Kris Carr of Crazy Sexy Cancer is quoted as saying, “I would never call cancer a gift because I wouldn’t give it to you.” Very true. And yet it is precisely when we can see the gift in each and every thing that comes our way that our true healing occurs. And it is through our healing that we recognize and welcome our true selves.
Anne Wade is Teacher, Writer, Mentor, and Coach for courageous women in midlife and beyond who want to disrupt their own status quo and design life on their own terms, even in turbulent times. She has developed the Becoming Found process of going within to find and address the inner barriers we have all inadvertently built up against love, happiness, health, wealth and any other desires of our hearts. Teaching women to unapologetically shine like a superstar and live their legacy is Anne’s mission.
You can follow her on her Facebook page “Anne Wade – Becoming found” or join her “Becoming Found” Facebook group.
7 thoughts on “If You Wanted Me to Change My Hairdo You Could Have Just Said So”
Cancer is scary and life changing. It’s wonderful that despite that, you allowed it to lead you into a new and hopefully better life. Many people don’t take from it what you did and fall into hopelessness. Appreciate you positive and honest blog about it.
Such a great post Ann! Thanks for sharing! I recall when my husband was diagnosed with pancreatic cancer what a gut punch that was but so many things occurred as a result of the journey we ended up on!
Thank you for sharing your story Anna.
Isn’t it amazing how perspective can determine what we get out of the situations of our lives?
Am glad yoy cam out stringer and better!
Thank you for sharing your journey and congratulations.
My best friend had the same challenges as you did with her hair and it unfortunately paralyzed her ability to not leave her house until she eventually passed away a little over a year from diagnosis.
I’m currently treating a young girl with cancer who had same challenges but recently had a breakthrough seeing her baldness as a place of empowerment.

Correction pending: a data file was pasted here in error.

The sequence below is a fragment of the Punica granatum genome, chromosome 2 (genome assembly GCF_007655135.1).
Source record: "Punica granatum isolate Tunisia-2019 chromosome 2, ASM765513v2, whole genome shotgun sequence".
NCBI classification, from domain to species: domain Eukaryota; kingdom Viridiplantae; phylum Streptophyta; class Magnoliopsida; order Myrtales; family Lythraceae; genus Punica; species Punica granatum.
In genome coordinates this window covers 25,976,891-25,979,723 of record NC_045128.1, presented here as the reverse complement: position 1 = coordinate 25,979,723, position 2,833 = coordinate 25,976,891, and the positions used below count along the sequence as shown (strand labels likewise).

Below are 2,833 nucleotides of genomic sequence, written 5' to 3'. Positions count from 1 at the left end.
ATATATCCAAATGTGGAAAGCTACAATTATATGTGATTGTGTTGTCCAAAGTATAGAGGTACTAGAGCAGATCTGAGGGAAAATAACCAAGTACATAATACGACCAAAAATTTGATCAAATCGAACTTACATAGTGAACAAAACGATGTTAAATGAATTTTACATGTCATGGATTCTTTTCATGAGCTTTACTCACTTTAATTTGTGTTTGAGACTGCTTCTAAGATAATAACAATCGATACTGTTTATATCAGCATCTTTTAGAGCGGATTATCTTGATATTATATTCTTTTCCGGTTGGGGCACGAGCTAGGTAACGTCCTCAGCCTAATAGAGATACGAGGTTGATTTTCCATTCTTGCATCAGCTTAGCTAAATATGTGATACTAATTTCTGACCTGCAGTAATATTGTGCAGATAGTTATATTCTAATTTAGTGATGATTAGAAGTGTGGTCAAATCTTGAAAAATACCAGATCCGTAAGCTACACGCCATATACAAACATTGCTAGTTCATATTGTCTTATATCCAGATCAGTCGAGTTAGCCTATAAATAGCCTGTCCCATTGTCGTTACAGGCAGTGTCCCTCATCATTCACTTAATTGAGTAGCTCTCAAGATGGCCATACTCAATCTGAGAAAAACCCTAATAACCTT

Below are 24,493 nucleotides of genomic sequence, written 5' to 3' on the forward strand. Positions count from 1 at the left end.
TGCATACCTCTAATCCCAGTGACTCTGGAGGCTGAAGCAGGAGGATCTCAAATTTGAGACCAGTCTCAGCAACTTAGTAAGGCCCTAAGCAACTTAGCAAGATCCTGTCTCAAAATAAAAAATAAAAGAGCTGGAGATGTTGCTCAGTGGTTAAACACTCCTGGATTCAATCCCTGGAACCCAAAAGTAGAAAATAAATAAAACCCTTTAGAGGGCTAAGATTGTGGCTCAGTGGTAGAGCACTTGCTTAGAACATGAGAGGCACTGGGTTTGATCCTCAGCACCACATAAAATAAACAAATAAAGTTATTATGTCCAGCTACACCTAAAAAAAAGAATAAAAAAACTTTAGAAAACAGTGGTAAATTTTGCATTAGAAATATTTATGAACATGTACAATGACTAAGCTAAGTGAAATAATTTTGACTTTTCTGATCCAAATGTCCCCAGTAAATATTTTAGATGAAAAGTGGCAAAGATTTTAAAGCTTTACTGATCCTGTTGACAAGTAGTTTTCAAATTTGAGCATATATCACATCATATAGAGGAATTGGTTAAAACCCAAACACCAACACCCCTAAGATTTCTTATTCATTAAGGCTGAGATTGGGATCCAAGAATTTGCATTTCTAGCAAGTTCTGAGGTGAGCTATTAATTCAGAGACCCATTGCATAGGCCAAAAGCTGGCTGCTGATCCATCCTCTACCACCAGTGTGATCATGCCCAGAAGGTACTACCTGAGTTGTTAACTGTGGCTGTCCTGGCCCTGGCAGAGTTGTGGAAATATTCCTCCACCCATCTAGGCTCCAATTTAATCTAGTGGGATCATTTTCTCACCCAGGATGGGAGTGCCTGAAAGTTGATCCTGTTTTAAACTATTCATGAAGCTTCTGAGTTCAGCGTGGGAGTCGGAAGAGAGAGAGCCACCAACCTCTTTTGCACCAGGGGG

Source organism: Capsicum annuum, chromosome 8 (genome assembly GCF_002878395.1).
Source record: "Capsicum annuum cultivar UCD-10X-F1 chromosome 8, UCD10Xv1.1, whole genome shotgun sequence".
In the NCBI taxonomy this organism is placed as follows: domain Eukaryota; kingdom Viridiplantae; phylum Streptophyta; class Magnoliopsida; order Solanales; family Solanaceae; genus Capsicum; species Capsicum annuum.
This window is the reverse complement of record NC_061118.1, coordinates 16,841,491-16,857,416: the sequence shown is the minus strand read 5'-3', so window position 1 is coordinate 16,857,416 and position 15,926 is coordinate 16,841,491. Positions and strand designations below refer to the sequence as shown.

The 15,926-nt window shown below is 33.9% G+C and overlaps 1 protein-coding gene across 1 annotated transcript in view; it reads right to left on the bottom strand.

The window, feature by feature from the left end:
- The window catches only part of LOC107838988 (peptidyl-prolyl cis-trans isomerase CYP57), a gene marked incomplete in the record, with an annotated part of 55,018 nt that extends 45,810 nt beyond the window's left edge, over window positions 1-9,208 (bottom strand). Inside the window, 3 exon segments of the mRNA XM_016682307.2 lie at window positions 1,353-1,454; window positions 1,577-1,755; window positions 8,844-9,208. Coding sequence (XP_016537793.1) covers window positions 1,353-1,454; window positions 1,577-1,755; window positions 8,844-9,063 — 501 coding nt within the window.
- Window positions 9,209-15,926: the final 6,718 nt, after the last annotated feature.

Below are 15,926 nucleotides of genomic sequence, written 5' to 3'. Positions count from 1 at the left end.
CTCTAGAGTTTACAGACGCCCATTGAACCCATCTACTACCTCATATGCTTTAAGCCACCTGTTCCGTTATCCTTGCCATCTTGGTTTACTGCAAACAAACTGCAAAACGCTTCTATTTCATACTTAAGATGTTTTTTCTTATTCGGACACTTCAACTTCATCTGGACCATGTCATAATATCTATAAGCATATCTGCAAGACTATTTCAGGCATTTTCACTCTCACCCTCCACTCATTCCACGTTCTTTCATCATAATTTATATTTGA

Keep sharing this journey with us. Thank you
Admiring your un-hair look Anne and I’m reminded of the late Persis Khambatta who shaved her head for her role in the Star Trek movie, and still looked beautiful. I think its what’s inside us that gets reflected even in times of adversity.
I’m not sure if I would call cancer a gift either but when my maternal grandmother was diagnosed with Terminal stomach cancer it was a wakeup call for me and I’m more cautious about my health. Her’s is the only cancer case in our family but one learn’s to appreciate life and the many blessings of waking up each morning to a new day.
We were hair twins BEFORE!
We were even wig twins — I got the brunette bob too! I gave up on it quickly though — too hot and itchy. A good friend sent me a Buff (like those deployed on Survivor) and it was my favorite head thing until the hair came back.
I’ve kept mine short. Aside from the constant visits to the hair stylist, it’s WAY easier.
Only took me 50 years to discover that!
Two Annes! Two stories! Welcome Sista! Hopping over to your blog now…. The dang thing was definitely itchy and hot, but I loved the look temporarily. I’ll never forget flying down to the islands on a 6-seater puddle jumper. Wore the wig on the way down, but had ditched it by the trip back. The poor fisherman who shared both flights was clearly baffled and finally just had to ask. His harrumphing response was spot on – “Any woman who would pick vanity over comfort doesn’t deserve to come down to these islands.” Excellent advice!